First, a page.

The basics of story structure and flow of information

I hear a lot of murmurs lately about how hopeless story-telling in video games is and how everyone who tries it is wasting their time. This is a flawed argument, akin to saying you can’t write a novel on paper or can’t paint a masterpiece on a canvas. Of course you can, but not everyone has the actual ability to do so. The problem here is with users, not the medium. I have seen far too many people lacking in even the very basic storytelling abilities try to pass their project off as “powerful” or “epic.” But that doesn’t mean that someone can’t make one if they know what they’re doing.

But some of you seem convinced you can make a better game with no story at all! This is a mistake for a couple of reasons. Even if you’re not trying to tell a tale and just want the player to dive into your awesome gameplay, you’re overlooking an important aspect of story; that it can be used as a tool to convey information.

So it’s time for a refresher course. And for those of you who think story is worthless, let me share a few ideas on why it can be helpful.

Story Structure

In most stories you’re going to have a character who serves as your protagonist. This is generally the “main” or “lead” character. He or she is often the first character we are introduced to in a story and is the character we will spend the most time following. In some works there can be multiple protagonists, but in a video game you're probably going to only be focusing on one. A common mistake is to assume the “protagonist” is the “good guy” in the story, this is not quite true, often times a villain can be a protagonist. Though in RPGs in particular protagonists are often set apart from their peers or exceptional in some way, generally a protagonist is just sort of an average person for the reader to identify with. We’re usually introduced to the protagonist in his normal, every day world where we learn a little about what his life was like up to this point. Eventually the protagonist is faced with some kind of problem he needs to overcome, leading to the story’s Conflict.

The most important thing to keep in mind is that because we spend the most time with the protagonist, then the protagonist is by far the most important character in a story and it is imperative that the protagonist be able to capture and hold our interest. We must be able to not only identify with the protagonist but be able to cheer him on and root for him as he faces the challenges before him. A dull, boring protagonist is a death sentence to your story. The protagonist is not merely a vessel for you to transport the player from one plot point to the next, the protagonist must be involved and we must get a sense of his emotional state and what is at stake for him. If there’s nothing at stake, and no consequences for his actions, or he doesn’t really care what’s going on, then what was the point of the story?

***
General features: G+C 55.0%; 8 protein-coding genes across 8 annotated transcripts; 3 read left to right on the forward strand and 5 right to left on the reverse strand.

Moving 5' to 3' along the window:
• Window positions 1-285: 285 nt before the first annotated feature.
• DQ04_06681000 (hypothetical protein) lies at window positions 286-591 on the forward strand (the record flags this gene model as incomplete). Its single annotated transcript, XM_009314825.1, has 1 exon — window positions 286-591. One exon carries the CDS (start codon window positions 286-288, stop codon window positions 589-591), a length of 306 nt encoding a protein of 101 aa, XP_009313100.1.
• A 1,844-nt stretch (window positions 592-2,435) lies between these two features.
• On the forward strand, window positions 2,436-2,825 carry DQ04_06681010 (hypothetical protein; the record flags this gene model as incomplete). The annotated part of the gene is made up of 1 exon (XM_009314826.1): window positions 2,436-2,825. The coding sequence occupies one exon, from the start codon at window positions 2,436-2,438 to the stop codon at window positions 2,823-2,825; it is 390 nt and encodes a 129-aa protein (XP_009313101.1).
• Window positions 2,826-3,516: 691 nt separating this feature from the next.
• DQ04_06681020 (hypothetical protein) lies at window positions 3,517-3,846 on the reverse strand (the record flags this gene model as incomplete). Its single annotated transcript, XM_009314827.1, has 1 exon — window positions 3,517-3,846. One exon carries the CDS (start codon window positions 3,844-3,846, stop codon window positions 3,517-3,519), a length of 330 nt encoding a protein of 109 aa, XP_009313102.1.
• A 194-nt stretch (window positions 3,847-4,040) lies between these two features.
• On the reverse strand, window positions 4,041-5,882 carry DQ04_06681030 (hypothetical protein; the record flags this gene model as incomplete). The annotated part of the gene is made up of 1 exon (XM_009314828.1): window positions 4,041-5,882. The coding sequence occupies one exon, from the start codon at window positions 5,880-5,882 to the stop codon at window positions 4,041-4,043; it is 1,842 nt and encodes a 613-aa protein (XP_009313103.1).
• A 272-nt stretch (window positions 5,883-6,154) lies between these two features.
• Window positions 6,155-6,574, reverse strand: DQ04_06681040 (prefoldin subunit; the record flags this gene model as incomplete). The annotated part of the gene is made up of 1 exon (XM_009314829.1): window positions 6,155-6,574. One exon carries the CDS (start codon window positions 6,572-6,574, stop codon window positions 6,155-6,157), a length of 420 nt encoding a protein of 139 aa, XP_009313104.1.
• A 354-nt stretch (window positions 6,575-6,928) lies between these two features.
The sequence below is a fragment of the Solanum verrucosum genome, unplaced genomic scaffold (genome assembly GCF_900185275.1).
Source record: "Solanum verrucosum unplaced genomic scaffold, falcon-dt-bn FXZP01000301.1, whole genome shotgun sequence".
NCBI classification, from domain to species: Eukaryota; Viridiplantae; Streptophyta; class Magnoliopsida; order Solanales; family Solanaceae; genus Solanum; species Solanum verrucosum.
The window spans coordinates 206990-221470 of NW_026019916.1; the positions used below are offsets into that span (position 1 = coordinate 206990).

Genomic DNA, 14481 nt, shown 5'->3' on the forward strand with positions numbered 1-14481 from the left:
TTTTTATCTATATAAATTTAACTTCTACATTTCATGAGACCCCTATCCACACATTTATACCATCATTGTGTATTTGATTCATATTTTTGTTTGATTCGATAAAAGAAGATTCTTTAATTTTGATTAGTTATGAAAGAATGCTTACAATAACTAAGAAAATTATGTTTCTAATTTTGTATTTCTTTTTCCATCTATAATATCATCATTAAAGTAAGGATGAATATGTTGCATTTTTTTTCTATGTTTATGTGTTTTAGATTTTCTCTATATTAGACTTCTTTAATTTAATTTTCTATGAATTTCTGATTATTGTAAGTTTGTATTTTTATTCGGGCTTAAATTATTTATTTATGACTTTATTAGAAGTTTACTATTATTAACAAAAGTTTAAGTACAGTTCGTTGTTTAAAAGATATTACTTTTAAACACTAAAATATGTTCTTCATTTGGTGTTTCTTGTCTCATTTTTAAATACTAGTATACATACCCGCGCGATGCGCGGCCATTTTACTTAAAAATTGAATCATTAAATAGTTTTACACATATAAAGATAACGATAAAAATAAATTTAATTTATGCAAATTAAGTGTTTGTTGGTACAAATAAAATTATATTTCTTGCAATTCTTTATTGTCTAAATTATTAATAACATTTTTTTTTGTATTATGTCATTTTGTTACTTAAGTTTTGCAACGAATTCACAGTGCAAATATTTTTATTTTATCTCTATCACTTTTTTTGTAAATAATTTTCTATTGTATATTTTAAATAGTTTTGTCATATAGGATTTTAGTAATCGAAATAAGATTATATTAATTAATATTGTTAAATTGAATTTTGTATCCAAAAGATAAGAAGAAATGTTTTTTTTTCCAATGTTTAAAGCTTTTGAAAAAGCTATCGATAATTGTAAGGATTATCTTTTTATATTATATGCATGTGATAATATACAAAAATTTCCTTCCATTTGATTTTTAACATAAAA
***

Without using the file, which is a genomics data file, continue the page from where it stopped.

Just as the protagonist is the lead character in our story, the Antagonist is the source of conflict, an obstacle the protagonist must overcome in some way. Although there may be other story events happening concurrently with the conflict, the interaction between the protagonist and the antagonist, especially in RPGs, is generally the core of a story. It is common to believe that “antagonist” is synonymous with villain, but this is not quite true either. If a “protagonist” of the story is a murderer trying to escape his crimes, the detective pursuing him would be considered the “antagonist” even if his motives are entirely noble and good. What is important is that the antagonist is the opponent of the protagonist. An Antagonist need not necessarily be a person either, possible antagonists could be non-specific entities like “nature,” or “society,” to more abstract things like “fate,” or "time."

In RPGs though, the heroes generally need someone to beat the crap out of at the end of the game, so antagonists tend to be corporeal entities rather than philosophical concepts. This will generally be a person or some kind of evil demon, god, or other type of villain. Since the antagonist is usually the main source of drama and tension as well as the final obstacle in a game, it is also imperative that an antagonist’s goals, ambitions, and motives are clear and make sense. Blowing up the world because you’re evil generally isn’t a good justification for a story. Not knowing what the villain wants or why he’s doing what he’s doing can be equally frustrating. From a story perspective, your “villain” and his actions must make a logical sense. If we have no idea who the antagonist is, why he’s doing what he’s doing, or what the consequences are if he is not stopped, then there’s no tension or drama.